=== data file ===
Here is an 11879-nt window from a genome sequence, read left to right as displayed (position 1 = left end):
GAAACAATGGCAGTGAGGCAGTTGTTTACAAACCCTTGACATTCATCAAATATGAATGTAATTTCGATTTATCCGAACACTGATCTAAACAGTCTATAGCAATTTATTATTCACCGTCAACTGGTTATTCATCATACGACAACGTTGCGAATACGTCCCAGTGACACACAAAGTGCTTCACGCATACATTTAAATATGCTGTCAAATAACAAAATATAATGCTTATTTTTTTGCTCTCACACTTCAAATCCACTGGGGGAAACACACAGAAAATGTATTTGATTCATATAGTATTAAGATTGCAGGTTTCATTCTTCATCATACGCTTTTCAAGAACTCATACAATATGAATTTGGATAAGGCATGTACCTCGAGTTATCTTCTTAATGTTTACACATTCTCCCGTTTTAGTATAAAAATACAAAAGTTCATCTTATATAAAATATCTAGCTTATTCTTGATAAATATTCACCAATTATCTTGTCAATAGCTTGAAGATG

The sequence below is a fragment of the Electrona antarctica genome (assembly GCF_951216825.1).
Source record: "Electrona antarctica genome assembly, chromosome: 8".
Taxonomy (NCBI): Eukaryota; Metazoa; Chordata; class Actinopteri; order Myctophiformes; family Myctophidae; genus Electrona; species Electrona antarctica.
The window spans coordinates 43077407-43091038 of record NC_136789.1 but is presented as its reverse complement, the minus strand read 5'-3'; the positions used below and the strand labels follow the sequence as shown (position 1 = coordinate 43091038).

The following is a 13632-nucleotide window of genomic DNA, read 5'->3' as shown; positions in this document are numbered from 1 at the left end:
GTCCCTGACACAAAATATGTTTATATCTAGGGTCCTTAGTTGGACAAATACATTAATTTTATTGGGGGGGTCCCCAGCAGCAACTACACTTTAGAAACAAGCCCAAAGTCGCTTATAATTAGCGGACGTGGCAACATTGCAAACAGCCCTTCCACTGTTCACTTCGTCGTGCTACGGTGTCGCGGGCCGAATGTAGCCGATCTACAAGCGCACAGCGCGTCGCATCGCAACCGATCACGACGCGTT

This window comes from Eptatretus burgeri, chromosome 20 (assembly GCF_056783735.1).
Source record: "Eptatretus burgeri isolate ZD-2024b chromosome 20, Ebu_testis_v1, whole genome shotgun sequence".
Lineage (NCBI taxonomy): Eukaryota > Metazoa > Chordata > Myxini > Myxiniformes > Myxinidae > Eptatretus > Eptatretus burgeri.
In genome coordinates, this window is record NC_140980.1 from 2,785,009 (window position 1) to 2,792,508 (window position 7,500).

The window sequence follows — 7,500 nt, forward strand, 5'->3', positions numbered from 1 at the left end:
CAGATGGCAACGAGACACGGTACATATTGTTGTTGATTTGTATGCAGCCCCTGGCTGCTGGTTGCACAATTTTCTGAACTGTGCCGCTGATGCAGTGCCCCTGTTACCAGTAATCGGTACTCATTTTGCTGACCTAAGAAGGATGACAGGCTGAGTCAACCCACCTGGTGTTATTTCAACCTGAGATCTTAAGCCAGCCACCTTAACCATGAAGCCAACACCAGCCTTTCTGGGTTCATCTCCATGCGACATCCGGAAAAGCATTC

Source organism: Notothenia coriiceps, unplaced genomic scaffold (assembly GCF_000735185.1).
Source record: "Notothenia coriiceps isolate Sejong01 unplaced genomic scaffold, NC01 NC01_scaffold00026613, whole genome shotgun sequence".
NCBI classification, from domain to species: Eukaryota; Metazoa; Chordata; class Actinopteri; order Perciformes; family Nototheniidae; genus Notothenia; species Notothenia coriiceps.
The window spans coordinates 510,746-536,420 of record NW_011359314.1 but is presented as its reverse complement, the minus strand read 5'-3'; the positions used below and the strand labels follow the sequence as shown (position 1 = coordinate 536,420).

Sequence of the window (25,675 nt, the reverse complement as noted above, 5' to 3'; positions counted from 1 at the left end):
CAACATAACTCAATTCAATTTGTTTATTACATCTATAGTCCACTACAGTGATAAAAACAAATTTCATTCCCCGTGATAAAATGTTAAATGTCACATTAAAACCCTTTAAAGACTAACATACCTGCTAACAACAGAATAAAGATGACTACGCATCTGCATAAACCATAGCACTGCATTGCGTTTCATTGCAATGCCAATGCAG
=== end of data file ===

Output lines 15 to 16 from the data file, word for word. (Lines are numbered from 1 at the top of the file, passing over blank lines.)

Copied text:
Source organism: Notothenia coriiceps, unplaced genomic scaffold (assembly GCF_000735185.1).
Source record: "Notothenia coriiceps isolate Sejong01 unplaced genomic scaffold, NC01 NC01_scaffold00026613, whole genome shotgun sequence".